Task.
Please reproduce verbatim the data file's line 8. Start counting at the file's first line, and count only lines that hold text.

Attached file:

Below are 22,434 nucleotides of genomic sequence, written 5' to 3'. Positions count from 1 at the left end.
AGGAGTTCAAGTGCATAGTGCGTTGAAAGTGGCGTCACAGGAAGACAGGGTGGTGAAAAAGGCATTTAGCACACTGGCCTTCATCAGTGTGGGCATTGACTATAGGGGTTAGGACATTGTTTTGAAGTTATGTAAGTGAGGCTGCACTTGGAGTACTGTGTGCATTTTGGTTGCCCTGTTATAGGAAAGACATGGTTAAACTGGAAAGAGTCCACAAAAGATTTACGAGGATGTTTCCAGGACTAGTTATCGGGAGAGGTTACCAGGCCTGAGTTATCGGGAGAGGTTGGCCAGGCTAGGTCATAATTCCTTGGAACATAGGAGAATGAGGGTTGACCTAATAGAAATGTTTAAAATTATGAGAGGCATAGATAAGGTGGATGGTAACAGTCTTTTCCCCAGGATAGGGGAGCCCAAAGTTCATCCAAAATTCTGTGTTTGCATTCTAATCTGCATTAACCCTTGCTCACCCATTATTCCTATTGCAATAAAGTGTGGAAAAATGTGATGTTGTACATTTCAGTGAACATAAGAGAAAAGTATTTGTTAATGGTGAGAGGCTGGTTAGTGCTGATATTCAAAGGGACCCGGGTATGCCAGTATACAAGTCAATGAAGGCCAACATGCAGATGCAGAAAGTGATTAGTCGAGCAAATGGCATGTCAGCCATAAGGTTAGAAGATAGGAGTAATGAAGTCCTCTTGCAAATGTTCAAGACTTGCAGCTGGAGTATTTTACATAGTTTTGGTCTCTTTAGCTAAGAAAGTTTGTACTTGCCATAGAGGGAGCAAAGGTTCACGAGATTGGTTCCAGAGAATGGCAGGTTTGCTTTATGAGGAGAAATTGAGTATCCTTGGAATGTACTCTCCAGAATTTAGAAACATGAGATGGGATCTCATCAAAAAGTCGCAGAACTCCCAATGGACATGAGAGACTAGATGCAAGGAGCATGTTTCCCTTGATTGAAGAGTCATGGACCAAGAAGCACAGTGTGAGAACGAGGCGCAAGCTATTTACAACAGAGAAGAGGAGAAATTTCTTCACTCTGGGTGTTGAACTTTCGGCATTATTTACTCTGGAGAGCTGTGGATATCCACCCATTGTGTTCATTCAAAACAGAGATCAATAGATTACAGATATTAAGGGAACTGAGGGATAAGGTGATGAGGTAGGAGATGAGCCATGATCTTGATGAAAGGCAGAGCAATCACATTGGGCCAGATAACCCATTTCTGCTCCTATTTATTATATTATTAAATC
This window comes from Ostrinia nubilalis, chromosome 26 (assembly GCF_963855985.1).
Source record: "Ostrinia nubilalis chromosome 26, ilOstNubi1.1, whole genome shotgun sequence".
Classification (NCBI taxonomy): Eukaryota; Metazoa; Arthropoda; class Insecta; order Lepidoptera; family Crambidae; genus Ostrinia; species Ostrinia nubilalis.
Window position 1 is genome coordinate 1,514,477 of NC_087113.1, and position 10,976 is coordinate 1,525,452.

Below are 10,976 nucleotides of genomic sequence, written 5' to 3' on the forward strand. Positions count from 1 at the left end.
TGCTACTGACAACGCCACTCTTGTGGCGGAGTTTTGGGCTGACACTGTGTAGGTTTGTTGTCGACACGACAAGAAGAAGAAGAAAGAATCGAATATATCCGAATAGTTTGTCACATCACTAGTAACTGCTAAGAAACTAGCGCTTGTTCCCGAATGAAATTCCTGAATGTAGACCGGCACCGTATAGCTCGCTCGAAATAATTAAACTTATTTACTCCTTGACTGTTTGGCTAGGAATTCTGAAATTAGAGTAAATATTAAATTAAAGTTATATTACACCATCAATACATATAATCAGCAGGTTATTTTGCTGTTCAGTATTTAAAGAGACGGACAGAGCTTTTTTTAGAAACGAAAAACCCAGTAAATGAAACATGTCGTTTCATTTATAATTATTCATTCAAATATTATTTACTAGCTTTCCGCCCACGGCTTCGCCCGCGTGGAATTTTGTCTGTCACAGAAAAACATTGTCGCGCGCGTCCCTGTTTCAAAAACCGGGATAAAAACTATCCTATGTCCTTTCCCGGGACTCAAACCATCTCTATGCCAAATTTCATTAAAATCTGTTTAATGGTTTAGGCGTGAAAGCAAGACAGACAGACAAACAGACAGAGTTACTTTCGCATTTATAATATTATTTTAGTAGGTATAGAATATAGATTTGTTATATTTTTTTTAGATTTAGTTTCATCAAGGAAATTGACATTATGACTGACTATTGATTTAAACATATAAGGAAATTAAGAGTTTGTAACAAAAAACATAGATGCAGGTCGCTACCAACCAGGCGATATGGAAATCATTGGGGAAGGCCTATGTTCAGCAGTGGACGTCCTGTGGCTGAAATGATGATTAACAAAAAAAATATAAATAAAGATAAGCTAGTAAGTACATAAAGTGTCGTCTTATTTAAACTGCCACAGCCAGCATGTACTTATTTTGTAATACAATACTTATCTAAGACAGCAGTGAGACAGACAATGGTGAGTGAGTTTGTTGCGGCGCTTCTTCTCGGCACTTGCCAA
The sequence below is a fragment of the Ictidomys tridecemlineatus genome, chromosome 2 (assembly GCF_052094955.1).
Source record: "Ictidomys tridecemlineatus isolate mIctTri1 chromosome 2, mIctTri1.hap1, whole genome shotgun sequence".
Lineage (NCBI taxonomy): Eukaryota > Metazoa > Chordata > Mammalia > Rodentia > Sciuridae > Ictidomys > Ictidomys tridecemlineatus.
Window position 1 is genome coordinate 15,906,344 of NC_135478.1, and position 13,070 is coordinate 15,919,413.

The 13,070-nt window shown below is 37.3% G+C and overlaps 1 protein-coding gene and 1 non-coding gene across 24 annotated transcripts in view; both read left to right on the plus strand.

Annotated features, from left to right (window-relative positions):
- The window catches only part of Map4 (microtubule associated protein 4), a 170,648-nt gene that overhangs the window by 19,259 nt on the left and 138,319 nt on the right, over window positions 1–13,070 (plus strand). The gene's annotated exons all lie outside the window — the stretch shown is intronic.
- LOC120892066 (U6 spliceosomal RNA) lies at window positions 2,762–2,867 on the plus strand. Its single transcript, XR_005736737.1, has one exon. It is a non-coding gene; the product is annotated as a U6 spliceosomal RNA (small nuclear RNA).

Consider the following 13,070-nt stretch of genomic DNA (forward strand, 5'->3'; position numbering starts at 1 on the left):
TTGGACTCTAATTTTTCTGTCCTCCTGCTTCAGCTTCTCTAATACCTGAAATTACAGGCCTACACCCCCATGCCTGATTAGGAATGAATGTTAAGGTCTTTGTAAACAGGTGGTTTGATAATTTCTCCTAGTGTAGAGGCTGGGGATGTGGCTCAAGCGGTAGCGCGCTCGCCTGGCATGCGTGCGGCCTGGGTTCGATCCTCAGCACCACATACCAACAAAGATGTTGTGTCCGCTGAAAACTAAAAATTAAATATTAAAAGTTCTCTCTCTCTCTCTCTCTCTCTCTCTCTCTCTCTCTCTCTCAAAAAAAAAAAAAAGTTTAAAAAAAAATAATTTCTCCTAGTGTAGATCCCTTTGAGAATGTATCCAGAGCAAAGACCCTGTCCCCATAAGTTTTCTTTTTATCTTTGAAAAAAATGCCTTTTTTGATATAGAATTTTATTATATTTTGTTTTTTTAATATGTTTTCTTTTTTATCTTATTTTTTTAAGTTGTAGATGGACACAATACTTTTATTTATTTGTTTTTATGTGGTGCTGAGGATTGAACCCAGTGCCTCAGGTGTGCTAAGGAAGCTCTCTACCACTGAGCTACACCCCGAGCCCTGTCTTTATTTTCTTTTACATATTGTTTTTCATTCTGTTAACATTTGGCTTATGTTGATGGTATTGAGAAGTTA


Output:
TGCTACTGACAACGCCACTCTTGTGGCGGAGTTTTGGGCTGACACTGTGTAGGTTTGTTGTCGACACGACAAGAAGAAGAAGAAAGAATCGAATATATCCGAATAGTTTGTCACATCACTAGTAACTGCTAAGAAACTAGCGCTTGTTCCCGAATGAAATTCCTGAATGTAGACCGGCACCGTATAGCTCGCTCGAAATAATTAAACTTATTTACTCCTTGACTGTTTGGCTAGGAATTCTGAAATTAGAGTAAATATTAAATTAAAGTTATATTACACCATCAATACATATAATCAGCAGGTTATTTTGCTGTTCAGTATTTAAAGAGACGGACAGAGCTTTTTTTAGAAACGAAAAACCCAGTAAATGAAACATGTCGTTTCATTTATAATTATTCATTCAAATATTATTTACTAGCTTTCCGCCCACGGCTTCGCCCGCGTGGAATTTTGTCTGTCACAGAAAAACATTGTCGCGCGCGTCCCTGTTTCAAAAACCGGGATAAAAACTATCCTATGTCCTTTCCCGGGACTCAAACCATCTCTATGCCAAATTTCATTAAAATCTGTTTAATGGTTTAGGCGTGAAAGCAAGACAGACAGACAAACAGACAGAGTTACTTTCGCATTTATAATATTATTTTAGTAGGTATAGAATATAGATTTGTTATATTTTTTTTAGATTTAGTTTCATCAAGGAAATTGACATTATGACTGACTATTGATTTAAACATATAAGGAAATTAAGAGTTTGTAACAAAAAACATAGATGCAGGTCGCTACCAACCAGGCGATATGGAAATCATTGGGGAAGGCCTATGTTCAGCAGTGGACGTCCTGTGGCTGAAATGATGATTAACAAAAAAAATATAAATAAAGATAAGCTAGTAAGTACATAAAGTGTCGTCTTATTTAAACTGCCACAGCCAGCATGTACTTATTTTGTAATACAATACTTATCTAAGACAGCAGTGAGACAGACAATGGTGAGTGAGTTTGTTGCGGCGCTTCTTCTCGGCACTTGCCAA